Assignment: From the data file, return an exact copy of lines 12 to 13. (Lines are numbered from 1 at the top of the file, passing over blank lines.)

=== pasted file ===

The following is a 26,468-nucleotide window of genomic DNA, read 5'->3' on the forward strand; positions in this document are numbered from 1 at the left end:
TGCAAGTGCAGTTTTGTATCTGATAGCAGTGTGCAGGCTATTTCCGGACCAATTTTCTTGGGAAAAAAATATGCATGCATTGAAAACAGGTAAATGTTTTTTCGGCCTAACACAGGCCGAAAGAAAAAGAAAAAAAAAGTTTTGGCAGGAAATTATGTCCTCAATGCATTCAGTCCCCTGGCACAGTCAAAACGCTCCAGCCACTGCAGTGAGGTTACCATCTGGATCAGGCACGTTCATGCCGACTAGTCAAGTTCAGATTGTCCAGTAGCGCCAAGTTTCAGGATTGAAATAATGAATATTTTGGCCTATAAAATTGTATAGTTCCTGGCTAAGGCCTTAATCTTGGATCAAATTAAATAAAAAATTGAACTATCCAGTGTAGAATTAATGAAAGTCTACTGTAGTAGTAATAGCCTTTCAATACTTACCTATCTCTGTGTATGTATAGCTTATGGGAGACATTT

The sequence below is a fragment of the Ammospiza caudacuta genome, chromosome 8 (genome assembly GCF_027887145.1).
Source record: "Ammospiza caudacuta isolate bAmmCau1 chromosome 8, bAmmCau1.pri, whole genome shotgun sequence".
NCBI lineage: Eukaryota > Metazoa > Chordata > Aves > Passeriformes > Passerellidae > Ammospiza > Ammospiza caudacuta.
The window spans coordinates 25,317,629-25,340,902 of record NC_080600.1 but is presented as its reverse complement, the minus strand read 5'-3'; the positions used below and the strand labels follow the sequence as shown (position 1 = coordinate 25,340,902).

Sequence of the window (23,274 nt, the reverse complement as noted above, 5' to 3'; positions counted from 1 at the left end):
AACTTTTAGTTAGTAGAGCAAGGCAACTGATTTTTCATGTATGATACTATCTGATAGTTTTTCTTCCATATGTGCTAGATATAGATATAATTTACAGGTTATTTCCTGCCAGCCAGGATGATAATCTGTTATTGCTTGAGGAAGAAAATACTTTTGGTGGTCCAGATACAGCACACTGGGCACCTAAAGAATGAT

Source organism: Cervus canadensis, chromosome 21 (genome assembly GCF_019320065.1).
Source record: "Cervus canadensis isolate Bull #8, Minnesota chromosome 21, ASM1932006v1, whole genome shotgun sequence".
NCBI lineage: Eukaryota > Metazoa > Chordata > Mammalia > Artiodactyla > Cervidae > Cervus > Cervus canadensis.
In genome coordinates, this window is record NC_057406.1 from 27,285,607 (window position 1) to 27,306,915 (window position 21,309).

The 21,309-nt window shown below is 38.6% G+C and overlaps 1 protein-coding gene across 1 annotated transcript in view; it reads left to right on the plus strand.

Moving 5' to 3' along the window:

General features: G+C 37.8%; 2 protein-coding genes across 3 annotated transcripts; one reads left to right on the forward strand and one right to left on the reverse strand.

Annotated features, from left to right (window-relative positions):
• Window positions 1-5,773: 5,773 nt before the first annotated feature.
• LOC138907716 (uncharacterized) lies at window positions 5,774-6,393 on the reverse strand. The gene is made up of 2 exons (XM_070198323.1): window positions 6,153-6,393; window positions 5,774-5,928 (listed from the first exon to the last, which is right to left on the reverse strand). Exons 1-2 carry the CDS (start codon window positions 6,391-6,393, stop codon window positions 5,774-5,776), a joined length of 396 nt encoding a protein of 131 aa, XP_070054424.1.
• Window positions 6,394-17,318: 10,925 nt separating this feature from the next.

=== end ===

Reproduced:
In genome coordinates, this window is record NC_057406.1 from 27,285,607 (window position 1) to 27,306,915 (window position 21,309).

The 21,309-nt window shown below is 38.6% G+C and overlaps 1 protein-coding gene across 1 annotated transcript in view; it reads left to right on the plus strand.